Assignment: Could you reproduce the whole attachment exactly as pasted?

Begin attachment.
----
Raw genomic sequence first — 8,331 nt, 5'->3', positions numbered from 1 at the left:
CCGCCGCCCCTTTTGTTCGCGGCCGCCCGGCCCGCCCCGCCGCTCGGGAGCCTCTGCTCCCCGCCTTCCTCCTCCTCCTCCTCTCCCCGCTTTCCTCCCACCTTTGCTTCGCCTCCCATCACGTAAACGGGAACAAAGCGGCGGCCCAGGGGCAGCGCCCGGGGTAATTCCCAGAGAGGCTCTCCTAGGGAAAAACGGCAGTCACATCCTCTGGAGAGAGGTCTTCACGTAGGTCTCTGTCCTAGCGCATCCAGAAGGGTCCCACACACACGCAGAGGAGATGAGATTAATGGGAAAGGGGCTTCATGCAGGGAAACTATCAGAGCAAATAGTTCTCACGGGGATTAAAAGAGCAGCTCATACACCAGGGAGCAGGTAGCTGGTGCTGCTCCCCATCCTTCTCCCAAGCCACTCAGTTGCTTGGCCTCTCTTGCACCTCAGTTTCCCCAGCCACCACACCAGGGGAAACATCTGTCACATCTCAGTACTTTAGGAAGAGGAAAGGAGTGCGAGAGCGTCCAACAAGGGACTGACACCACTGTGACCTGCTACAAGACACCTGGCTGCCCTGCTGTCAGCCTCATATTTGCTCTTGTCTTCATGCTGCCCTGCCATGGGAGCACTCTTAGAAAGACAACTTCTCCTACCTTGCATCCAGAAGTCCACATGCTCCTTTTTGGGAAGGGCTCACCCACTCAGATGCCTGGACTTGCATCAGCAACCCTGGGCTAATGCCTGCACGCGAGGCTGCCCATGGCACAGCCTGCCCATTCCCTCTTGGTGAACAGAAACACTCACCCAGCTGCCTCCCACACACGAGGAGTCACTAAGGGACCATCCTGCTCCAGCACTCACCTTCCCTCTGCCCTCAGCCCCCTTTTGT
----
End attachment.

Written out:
Raw genomic sequence first — 8,331 nt, 5'->3', positions numbered from 1 at the left:
CCGCCGCCCCTTTTGTTCGCGGCCGCCCGGCCCGCCCCGCCGCTCGGGAGCCTCTGCTCCCCGCCTTCCTCCTCCTCCTCCTCTCCCCGCTTTCCTCCCACCTTTGCTTCGCCTCCCATCACGTAAACGGGAACAAAGCGGCGGCCCAGGGGCAGCGCCCGGGGTAATTCCCAGAGAGGCTCTCCTAGGGAAAAACGGCAGTCACATCCTCTGGAGAGAGGTCTTCACGTAGGTCTCTGTCCTAGCGCATCCAGAAGGGTCCCACACACACGCAGAGGAGATGAGATTAATGGGAAAGGGGCTTCATGCAGGGAAACTATCAGAGCAAATAGTTCTCACGGGGATTAAAAGAGCAGCTCATACACCAGGGAGCAGGTAGCTGGTGCTGCTCCCCATCCTTCTCCCAAGCCACTCAGTTGCTTGGCCTCTCTTGCACCTCAGTTTCCCCAGCCACCACACCAGGGGAAACATCTGTCACATCTCAGTACTTTAGGAAGAGGAAAGGAGTGCGAGAGCGTCCAACAAGGGACTGACACCACTGTGACCTGCTACAAGACACCTGGCTGCCCTGCTGTCAGCCTCATATTTGCTCTTGTCTTCATGCTGCCCTGCCATGGGAGCACTCTTAGAAAGACAACTTCTCCTACCTTGCATCCAGAAGTCCACATGCTCCTTTTTGGGAAGGGCTCACCCACTCAGATGCCTGGACTTGCATCAGCAACCCTGGGCTAATGCCTGCACGCGAGGCTGCCCATGGCACAGCCTGCCCATTCCCTCTTGGTGAACAGAAACACTCACCCAGCTGCCTCCCACACACGAGGAGTCACTAAGGGACCATCCTGCTCCAGCACTCACCTTCCCTCTGCCCTCAGCCCCCTTTTGT